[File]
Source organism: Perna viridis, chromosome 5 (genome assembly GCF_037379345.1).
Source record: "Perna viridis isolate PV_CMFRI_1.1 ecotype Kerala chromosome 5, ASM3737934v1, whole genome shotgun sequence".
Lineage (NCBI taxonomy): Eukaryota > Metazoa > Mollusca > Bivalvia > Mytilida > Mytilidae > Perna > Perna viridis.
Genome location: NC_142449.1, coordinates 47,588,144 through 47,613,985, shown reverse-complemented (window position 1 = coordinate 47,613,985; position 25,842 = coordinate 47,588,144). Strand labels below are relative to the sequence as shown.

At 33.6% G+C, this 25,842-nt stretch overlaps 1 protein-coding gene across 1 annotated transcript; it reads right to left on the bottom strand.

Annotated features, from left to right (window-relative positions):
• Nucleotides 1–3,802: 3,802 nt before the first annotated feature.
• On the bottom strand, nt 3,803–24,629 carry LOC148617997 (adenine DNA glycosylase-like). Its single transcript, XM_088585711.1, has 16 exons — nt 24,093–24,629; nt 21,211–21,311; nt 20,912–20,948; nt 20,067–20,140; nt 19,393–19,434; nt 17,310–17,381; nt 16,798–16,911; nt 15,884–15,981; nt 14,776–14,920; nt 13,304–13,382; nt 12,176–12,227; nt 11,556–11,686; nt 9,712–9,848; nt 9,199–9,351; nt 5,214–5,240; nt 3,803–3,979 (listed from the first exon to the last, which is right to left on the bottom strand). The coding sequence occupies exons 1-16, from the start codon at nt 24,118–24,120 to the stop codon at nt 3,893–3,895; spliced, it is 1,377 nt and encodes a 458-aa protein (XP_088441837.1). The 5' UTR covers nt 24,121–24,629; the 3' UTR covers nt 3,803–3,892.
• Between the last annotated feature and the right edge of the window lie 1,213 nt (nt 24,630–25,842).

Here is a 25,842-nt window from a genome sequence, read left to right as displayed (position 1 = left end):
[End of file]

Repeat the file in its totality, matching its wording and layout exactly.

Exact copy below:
Source organism: Perna viridis, chromosome 5 (genome assembly GCF_037379345.1).
Source record: "Perna viridis isolate PV_CMFRI_1.1 ecotype Kerala chromosome 5, ASM3737934v1, whole genome shotgun sequence".
Lineage (NCBI taxonomy): Eukaryota > Metazoa > Mollusca > Bivalvia > Mytilida > Mytilidae > Perna > Perna viridis.
Genome location: NC_142449.1, coordinates 47,588,144 through 47,613,985, shown reverse-complemented (window position 1 = coordinate 47,613,985; position 25,842 = coordinate 47,588,144). Strand labels below are relative to the sequence as shown.

At 33.6% G+C, this 25,842-nt stretch overlaps 1 protein-coding gene across 1 annotated transcript; it reads right to left on the bottom strand.

Annotated features, from left to right (window-relative positions):
• Nucleotides 1–3,802: 3,802 nt before the first annotated feature.
• On the bottom strand, nt 3,803–24,629 carry LOC148617997 (adenine DNA glycosylase-like). Its single transcript, XM_088585711.1, has 16 exons — nt 24,093–24,629; nt 21,211–21,311; nt 20,912–20,948; nt 20,067–20,140; nt 19,393–19,434; nt 17,310–17,381; nt 16,798–16,911; nt 15,884–15,981; nt 14,776–14,920; nt 13,304–13,382; nt 12,176–12,227; nt 11,556–11,686; nt 9,712–9,848; nt 9,199–9,351; nt 5,214–5,240; nt 3,803–3,979 (listed from the first exon to the last, which is right to left on the bottom strand). The coding sequence occupies exons 1-16, from the start codon at nt 24,118–24,120 to the stop codon at nt 3,893–3,895; spliced, it is 1,377 nt and encodes a 458-aa protein (XP_088441837.1). The 5' UTR covers nt 24,121–24,629; the 3' UTR covers nt 3,803–3,892.
• Between the last annotated feature and the right edge of the window lie 1,213 nt (nt 24,630–25,842).

Here is a 25,842-nt window from a genome sequence, read left to right as displayed (position 1 = left end):